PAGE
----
‘Forceful tactics’ underpin bigger role in activist-fuelled M&A

Source: Financial Review

By: Aaron Weinman

Australian boards are weighing “forceful” and “aggressive” tactics to unlock greater value in merger and acquisition conversations as companies face heightened pressure from activist shareholders.

Activists like Grok Ventures’ Mike Cannon-Brookes have leveraged, and corralled, support from an influx of retail and institutional investors, to force through changes like shuffling boards or igniting asset sales at the public companies they are invested in, two managing directors at JPMorgan told The Australian Financial Review.

“Using forceful and aggressive tactics to unlock value” is a key component in activist investing, Alfredo Porretti, JPMorgan’s head of shareholder engagement and North American capital markets and M&A said.

“You need an outsized, or significant, return of the famous ’alpha’,” he said.

“There are few places where you can get that alpha, notably in private equity activism and a few other distressed investments.”

Passive investors

Passive equity ownership has also impacted how shareholder activism is conducted.

Passive investors – which typically hold shares in companies through indexed investing vehicles like mutual funds or exchange-traded funds – now make up about 15 per cent of public company ownership globally, data from the Investment Company Institute showed last year.

That is significant when activists need enough shareholder support to make operational changes at companies. And as passive investors gain clout, that puts activists in a position to be more assertive, Kierin Deeming, JPMorgan’s head of M&A for Australia said.

“[Activists] will always have a special relationship with index funds because they allow the index to improve performance by pushing the agenda and ignite change at companies.”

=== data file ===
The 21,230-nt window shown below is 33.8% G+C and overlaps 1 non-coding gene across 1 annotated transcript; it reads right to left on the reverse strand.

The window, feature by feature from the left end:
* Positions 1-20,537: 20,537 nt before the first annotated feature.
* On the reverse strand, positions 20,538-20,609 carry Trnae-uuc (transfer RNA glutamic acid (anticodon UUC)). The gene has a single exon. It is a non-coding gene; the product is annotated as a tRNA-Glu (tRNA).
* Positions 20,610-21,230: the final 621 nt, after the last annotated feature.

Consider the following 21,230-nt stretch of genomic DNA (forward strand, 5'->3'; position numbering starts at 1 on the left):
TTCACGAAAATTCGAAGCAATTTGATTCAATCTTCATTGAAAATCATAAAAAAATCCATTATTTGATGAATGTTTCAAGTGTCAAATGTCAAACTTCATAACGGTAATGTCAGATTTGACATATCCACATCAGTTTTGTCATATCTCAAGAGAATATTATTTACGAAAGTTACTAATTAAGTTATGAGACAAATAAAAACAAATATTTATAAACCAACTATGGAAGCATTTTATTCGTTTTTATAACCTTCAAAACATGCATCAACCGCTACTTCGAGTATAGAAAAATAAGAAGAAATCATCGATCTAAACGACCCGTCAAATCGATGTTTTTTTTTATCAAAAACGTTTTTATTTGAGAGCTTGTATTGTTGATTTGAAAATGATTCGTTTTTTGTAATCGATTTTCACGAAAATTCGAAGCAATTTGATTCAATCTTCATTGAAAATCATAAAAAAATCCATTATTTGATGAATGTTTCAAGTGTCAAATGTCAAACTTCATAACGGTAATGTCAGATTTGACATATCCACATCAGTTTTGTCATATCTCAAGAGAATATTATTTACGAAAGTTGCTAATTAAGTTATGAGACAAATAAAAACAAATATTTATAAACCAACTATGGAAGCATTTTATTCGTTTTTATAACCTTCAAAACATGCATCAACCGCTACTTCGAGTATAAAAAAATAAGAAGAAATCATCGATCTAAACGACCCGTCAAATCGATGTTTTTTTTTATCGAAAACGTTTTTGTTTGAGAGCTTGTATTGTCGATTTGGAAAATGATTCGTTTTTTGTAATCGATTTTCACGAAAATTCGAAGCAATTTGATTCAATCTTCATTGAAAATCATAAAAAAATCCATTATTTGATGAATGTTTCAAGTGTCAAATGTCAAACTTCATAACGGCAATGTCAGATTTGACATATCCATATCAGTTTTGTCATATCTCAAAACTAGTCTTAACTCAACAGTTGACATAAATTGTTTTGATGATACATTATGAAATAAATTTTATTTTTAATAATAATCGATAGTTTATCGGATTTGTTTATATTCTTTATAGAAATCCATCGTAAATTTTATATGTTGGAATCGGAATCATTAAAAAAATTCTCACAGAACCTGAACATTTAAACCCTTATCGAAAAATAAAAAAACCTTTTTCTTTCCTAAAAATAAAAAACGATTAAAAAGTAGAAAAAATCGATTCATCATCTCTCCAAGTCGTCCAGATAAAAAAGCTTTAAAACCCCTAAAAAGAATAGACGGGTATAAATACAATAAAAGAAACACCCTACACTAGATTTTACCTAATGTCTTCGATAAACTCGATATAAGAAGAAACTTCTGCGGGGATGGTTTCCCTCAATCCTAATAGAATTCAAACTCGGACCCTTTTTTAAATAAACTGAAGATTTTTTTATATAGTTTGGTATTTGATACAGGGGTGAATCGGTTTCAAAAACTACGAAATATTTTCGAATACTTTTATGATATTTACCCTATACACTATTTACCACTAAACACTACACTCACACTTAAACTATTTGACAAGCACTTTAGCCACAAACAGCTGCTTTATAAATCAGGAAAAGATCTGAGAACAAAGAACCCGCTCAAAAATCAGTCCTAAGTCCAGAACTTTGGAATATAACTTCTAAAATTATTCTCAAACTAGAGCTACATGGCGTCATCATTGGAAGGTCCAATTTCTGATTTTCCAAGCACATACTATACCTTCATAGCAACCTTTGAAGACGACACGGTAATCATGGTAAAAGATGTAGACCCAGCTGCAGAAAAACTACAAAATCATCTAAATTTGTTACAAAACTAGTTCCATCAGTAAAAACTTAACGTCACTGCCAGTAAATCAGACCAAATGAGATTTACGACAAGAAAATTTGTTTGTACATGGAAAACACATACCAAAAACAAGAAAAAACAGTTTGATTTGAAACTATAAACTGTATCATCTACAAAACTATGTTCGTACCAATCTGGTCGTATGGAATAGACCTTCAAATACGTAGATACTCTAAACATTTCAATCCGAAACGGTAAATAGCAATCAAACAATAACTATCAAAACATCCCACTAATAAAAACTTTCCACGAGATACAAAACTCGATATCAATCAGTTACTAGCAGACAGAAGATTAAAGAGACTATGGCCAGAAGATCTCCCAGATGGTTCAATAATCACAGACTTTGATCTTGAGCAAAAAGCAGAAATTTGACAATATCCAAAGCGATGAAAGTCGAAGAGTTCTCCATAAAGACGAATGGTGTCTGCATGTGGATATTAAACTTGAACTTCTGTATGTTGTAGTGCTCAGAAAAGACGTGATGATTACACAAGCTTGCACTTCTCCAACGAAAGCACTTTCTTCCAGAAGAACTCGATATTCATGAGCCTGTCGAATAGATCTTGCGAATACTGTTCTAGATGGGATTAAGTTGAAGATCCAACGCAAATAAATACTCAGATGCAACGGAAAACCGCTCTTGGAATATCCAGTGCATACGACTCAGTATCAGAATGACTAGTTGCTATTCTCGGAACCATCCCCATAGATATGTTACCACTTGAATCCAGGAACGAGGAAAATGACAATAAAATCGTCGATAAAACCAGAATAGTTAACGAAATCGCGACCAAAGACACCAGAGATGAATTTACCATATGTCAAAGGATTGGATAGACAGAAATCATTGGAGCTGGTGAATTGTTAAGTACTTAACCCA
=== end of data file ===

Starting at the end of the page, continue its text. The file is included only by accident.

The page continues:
While passive investor ownership is still quite nascent in Australia, they have been pivotal in the US market, Gabriel Radzyminski, chief investment officer and founder of activist investment firm Sandon Capital said.

“From a passive investor perspective, they are interested in hearing what might happen that can help improve value. Even though they are index-constrained, if the value goes up, that is not bad for them at all,” Mr Radzyminski told the Financial Review.

Getting ahead

Last year’s activism campaigns – like Seven Group increasing its share in cement company Boral in October or private investment firm BGH Capital’s bid for Virtus Health last May – has led investment banks like JPMorgan to get proactive with how firms advise their corporate clients.

Activist investors – and their agendas – have become a bigger talking point between banker and client, especially when volatile sharemarkets can make publicly listed firms vulnerable to their investors when their share prices drop.

Mr Radzyminski described the process as a “contest of ideas” between what an activist might espouse versus company boards and management.

“That is what activism is. You try to get someone to do something they do not want to do,” he said.

For Mr Porretti, this dialogue has morphed the advisory process with banks’ clients into putting themselves and their clients in “the shoes of the activists”.

Bankers are constantly thinking of levers they can pull to create value for clients – and fees for themselves – through operational changes, transactions or returns on capital.

“We try to think what would be the attack theme or the main thesis, and then presenting that to management,” Mr Porretti said.

“It is a lot of proactive work. You do not want someone showing up to management and the board and challenging you.”

The ESG equation

When Mr Cannon-Brookes intervened in AGL last year, part of his rationale for a takeover was to speed up the company’s transition from coal-fired power to cleaner energy sources.

Environmental, social and governance matters like companies’ approach to carbon emissions has become a focal point for activists.

For bankers, ESG matters touch on all parts of their businesses from how their investment fund clients allocate capital to what corporate clients are doing to tackle climate change or create a more equitable workforce.

For Mr Porretti, ESG goes beyond activism because a lot of the money sloshing around the capital markets is being ring-fenced exclusively for ESG-related initiatives.

“[ESG] has indeed changed [the activism process],” he said.

“Companies do not want to be in a position where they cannot attract ESG friendly capital because that puts a tremendous amount of pressure on their stock price.”


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